The Marmon-Herrington Armoured Car is rather unknown during the war. Together with the Lancaster Armoured Cars they held up against the mightier Japanese tanks. The British thought tanks were unsuitable for the tropical terrain and all they have were the obsolete armoured cars. Very little is written about this vehicles during the invasion. Maybe too insignificant to the retreating troops.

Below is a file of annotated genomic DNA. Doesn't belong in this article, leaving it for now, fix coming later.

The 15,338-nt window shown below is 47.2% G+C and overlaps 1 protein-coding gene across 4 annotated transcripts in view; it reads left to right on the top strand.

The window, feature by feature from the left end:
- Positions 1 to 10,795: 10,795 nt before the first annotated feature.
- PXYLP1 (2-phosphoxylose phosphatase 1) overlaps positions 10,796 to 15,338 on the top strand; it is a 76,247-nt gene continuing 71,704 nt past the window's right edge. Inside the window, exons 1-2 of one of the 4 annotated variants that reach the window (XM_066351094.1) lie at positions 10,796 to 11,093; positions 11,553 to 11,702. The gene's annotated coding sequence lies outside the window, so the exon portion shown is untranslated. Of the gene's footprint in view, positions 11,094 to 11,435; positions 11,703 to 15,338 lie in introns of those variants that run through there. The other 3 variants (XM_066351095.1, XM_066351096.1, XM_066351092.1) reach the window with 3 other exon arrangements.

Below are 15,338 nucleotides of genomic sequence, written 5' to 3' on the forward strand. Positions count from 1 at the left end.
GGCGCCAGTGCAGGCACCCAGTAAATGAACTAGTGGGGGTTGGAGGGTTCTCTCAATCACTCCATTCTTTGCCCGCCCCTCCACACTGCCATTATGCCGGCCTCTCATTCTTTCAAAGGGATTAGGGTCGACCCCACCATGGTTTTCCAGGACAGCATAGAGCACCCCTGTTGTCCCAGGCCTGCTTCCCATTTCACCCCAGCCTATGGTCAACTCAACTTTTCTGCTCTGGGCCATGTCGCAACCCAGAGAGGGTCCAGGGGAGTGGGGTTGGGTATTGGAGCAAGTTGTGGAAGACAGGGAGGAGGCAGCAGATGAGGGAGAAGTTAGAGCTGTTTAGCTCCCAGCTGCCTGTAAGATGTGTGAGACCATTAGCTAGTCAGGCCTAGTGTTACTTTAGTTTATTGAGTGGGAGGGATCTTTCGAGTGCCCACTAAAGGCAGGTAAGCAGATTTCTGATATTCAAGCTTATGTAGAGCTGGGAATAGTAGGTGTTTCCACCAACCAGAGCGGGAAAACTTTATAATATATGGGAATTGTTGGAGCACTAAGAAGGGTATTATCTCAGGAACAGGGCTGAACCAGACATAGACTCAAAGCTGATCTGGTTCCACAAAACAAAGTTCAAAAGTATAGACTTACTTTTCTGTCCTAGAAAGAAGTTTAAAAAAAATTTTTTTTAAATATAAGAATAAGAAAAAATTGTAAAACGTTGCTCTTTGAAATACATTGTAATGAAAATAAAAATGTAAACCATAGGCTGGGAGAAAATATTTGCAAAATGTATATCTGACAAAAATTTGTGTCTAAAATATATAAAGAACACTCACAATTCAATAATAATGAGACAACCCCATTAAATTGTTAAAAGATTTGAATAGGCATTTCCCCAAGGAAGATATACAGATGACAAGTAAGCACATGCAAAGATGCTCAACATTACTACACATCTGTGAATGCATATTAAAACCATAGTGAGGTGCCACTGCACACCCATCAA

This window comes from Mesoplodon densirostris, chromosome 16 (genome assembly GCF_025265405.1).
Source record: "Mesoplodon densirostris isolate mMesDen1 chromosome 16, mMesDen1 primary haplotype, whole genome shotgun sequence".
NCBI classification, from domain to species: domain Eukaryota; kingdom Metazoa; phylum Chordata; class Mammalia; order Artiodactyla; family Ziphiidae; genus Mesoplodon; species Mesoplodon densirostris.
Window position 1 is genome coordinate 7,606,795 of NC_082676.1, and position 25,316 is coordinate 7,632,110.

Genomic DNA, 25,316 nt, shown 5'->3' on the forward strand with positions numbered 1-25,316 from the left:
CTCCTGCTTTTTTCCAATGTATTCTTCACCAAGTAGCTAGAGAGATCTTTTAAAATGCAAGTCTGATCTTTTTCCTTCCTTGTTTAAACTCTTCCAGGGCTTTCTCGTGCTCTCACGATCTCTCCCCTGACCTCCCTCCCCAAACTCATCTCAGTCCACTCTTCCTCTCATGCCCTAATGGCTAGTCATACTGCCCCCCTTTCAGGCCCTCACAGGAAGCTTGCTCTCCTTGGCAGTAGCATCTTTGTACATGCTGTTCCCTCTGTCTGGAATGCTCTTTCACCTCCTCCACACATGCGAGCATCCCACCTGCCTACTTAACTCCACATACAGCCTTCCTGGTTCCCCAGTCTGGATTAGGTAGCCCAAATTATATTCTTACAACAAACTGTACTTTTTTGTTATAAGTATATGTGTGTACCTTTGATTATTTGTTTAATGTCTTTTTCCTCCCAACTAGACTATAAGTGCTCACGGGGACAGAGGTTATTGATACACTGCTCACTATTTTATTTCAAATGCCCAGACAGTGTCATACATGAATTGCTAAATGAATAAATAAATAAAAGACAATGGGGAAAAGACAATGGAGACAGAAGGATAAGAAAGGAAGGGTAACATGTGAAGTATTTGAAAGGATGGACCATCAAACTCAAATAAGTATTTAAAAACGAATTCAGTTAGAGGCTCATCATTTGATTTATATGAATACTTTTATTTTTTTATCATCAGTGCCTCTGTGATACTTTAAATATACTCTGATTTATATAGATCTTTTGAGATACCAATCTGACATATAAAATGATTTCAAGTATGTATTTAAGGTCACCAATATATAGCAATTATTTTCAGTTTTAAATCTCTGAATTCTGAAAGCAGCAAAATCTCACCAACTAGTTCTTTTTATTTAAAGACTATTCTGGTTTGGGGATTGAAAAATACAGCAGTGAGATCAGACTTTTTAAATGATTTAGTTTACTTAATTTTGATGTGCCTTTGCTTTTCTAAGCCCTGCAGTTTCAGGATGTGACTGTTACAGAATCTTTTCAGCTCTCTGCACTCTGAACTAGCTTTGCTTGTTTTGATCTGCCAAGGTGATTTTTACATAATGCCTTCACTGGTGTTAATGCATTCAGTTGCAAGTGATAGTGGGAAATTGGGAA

The South African Reconnaissance Car, better known under its British designation Marmon-Herrington Armoured Car, was an armoured vehicle produced in South Africa and adopted by the British Army during the World War II. he Mk II had a shorter wheelbase than the Mark I and 4x4 drive and was known in British service as Armoured Car, Marmon-Herrington Mk II. It and the Mk III were extensively used mostly for reconnaissance being the only armoured car available in sufficient numbers, and had a reputation as a reliable, but underarmoured vehicle. Their normal armament, consisting of a 0.55 inch Boys anti-tank rifle in a turret, a coaxial Bren machine gun and one or two additional machine guns for anti-aircraft defence, was also considered insufficient. British service units modified some of the vehicles to carry various guns, including the Italian 20 mm and 47 mm Breda, the German 37 mm PaK 35/36 and the 2.8 cm sPzB 41 taper bore gun, the French 25 mm gun, the 20 mm Oerlikon cannon and the British QF 2 pounderanti-tank gun. As there was no place for a gun in the small turret, the latter had to be removed and the crew had to rely on the gun shield for protection. Some other vehicles were adapted to serve as artillery observation post vehicles, ambulances, command cars, recovery vehicles, and Royal Air Force liaison cars. The Mark III was slightly shorter than the Mark II without its double doors.